Operation IMPACT: An interview with the commanding officer of the Tactical Aviation Detachment

A door gunner surveys the ground below during a helicopter flight.
A door gunner from Joint Task Force Iraq’s Tactical Aviation Detachment surveys the ground below during a CH-146 Griffon helicopter flight near Erbil, Iraq, on March 2, 2017, as a part of Operation IMPACT. (Photo: U.S. Combat Camera)


Since October 2016, the Tactical Aviation Detachment in Iraq has mostly comprised members of 430 Tactical Helicopter Squadron, Valcartier, Quebec. They are now due to rotate back to Canada. The following set of questions and answers offers an account of the mission from the current Tactical Aviation Detachment commanding officer, Major Mathieu Bertrand.

Q:       How long have you been on Operation IMPACT in Iraq?

A:        I arrived in Iraq in early September as part of the advance party in order to finalize the installation for the Tactical Aviation Detachment, and to start the transition process with the Canadian helicopter unit that we were replacing. The initial plan was to do a six-month tour, but for different reasons my tour is extended to almost eight months.

Q:       What is your Canadian Armed Forces (CAF) background?

A:        I started flying the CH-146 Griffon helicopter with 439 Combat Support Squadron in Bagotville. I flew many rewarding search and rescue missions while posted there. I was then posted to 430 Tactical Helicopter Squadron in Quebec, where I had the opportunity to deploy to Afghanistan to transport our troops to different forward operating bases and to escort the CH-147 Chinook helicopter.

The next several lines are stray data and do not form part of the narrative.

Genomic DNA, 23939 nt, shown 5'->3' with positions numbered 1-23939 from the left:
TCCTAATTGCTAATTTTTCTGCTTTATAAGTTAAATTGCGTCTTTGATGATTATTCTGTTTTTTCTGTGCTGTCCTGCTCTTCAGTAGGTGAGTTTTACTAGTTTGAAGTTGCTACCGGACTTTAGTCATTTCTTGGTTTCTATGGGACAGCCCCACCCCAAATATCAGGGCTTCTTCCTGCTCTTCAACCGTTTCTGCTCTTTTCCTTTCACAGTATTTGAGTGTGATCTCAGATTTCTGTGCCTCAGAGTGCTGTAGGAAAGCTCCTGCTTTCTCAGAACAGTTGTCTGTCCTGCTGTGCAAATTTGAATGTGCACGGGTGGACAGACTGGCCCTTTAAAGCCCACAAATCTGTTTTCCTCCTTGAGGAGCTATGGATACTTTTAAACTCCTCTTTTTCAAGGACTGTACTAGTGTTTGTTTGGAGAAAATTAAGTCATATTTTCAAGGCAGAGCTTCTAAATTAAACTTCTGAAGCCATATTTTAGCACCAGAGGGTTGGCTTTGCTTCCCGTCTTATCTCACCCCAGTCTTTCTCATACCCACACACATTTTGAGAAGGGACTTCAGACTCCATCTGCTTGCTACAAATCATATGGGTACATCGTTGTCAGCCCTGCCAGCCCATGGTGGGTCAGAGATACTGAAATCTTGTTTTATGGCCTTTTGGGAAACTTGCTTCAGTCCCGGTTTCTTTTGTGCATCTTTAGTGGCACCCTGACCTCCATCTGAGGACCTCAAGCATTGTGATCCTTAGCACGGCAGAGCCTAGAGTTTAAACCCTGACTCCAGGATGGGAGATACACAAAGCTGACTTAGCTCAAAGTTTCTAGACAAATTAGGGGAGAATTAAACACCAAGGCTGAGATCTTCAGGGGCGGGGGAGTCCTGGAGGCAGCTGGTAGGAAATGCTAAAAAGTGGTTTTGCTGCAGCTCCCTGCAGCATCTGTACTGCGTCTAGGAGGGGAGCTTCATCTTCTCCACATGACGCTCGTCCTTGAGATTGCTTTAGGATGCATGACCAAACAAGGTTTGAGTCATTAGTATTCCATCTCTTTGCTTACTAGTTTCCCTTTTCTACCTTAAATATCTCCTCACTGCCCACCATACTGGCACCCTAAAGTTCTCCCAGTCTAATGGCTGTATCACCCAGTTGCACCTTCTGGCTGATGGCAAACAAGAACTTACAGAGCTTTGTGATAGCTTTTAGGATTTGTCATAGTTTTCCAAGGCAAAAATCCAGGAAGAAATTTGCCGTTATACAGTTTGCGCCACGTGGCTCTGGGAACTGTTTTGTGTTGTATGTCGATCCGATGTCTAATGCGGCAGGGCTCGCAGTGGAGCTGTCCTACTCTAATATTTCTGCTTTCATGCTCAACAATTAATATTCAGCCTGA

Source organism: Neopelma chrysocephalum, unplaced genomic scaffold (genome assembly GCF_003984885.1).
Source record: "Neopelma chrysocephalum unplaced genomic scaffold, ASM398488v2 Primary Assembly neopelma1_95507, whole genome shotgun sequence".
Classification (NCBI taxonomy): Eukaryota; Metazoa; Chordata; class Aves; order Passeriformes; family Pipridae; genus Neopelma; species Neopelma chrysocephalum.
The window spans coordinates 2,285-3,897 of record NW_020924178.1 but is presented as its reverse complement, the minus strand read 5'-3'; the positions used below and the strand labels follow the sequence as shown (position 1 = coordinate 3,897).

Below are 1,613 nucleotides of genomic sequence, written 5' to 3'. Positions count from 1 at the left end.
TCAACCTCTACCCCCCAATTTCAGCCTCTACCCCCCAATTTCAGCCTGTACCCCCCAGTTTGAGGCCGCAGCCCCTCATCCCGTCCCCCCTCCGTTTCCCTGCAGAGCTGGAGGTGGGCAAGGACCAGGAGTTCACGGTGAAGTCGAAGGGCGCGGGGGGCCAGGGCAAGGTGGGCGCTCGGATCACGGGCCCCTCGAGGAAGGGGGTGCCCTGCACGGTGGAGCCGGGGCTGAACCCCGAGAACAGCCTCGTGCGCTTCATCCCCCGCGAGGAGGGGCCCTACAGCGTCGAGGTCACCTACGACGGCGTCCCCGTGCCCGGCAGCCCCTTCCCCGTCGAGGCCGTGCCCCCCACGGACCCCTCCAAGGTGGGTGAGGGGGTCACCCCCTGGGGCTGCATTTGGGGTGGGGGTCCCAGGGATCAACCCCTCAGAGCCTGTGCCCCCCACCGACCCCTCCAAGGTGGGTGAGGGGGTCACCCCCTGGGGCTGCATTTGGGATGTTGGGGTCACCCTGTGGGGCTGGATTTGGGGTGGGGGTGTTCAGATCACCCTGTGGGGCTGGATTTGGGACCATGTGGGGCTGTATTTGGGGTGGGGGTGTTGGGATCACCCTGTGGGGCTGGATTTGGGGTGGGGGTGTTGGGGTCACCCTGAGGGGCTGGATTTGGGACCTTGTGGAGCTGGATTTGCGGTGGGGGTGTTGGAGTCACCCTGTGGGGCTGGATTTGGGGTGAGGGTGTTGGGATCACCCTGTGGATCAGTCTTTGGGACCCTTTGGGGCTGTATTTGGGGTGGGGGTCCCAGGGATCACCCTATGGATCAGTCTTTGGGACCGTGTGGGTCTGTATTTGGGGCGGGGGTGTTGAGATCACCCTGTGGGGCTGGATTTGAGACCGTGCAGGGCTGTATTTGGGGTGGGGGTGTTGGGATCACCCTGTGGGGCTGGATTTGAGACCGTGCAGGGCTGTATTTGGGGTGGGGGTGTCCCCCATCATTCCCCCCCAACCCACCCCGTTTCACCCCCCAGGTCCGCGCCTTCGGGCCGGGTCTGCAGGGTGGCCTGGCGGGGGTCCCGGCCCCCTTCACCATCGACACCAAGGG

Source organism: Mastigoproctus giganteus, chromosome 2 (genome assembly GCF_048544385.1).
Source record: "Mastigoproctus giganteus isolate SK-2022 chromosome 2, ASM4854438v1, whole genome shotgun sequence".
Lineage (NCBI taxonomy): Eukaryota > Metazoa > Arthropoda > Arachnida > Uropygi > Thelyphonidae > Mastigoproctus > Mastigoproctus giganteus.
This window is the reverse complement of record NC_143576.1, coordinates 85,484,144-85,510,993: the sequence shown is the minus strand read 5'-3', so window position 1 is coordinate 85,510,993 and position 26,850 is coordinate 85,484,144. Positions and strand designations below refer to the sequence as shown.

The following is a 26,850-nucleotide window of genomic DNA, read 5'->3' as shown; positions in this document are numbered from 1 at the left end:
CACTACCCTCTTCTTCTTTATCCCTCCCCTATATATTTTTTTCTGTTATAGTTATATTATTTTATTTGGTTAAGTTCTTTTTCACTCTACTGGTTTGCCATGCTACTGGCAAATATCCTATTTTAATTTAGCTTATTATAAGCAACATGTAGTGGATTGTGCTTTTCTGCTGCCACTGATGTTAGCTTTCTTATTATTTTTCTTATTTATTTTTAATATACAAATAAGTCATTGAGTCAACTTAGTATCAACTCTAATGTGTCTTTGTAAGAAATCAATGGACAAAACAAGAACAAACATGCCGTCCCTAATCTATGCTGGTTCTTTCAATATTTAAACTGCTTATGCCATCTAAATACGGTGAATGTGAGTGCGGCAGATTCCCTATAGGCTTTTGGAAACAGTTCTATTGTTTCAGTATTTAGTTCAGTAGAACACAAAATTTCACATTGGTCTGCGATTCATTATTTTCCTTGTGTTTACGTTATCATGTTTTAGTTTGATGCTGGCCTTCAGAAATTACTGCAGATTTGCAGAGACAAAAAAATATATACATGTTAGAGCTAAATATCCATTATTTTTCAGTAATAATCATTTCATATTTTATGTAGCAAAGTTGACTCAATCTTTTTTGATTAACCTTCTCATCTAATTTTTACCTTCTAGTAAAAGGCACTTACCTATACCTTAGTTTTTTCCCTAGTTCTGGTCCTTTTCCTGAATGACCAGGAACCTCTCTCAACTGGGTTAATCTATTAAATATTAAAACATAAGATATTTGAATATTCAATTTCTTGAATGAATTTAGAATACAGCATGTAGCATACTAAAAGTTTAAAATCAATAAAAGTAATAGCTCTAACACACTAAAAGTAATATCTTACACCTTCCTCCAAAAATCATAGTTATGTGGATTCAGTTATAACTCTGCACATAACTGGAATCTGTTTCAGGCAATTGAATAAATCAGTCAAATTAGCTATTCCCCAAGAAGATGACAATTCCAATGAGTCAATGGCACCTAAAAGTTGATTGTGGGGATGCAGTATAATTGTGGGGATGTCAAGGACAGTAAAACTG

I also deployed to Haiti following the 2010 earthquake to transport food, tarps, medical supplies and personnel to remote and inaccessible villages. In 2013, I was posted to the CAF Recruiting Centre in Quebec. I was posted back to 430 Squadron three years later.

Q:       What was it like serving in a helicopter squadron in Iraq during the Coalition campaign to retake Mosul?

A:        I was the operations officer when the Coalition campaign to retake Mosul started. The CAF continued its train, advise and assist role during the campaign, and we supported the CAF every day, working long hours, but it was really exciting. The high flying rate required additional aircrew and support from our unit back home. We can tell by the amount and type of cargo we were carrying that the Mosul campaign is a very serious fight.

Q:       What experience during your tour on Operation IMPACT has been particularly memorable for you?

A:        We support force protection and engineering units that are working hard to repair the Mosul Dam. Our support allows them to save time by not having to drive long hours on unsafe roads; instead we can fly personnel and supplies into and out of their location. In recognition, they organized a visit of the Mosul Dam while we were landed there for a couple of hours. It was amazing to see how many people work there, trying to stop the water flowing through this dam in a very dangerous part of the world.

The Tactical Aviation Detachment of up to four CH-146 Griffon helicopters provides in-theatre tactical transport of Canadian troops, equipment, and supplies near Erbil. The Griffons are capable of providing casualty evacuations if required. They support Operation IMPACT, the CAF’s contribution to the Global Coalition to dismantle and ultimately defeat Daesh.

Image gallery

  • A helicopter takes off.
  • A CH-146 Griffon helicopter flies over a hilly terrain.
  • A door gunner surveys the ground below during a helicopter flight.
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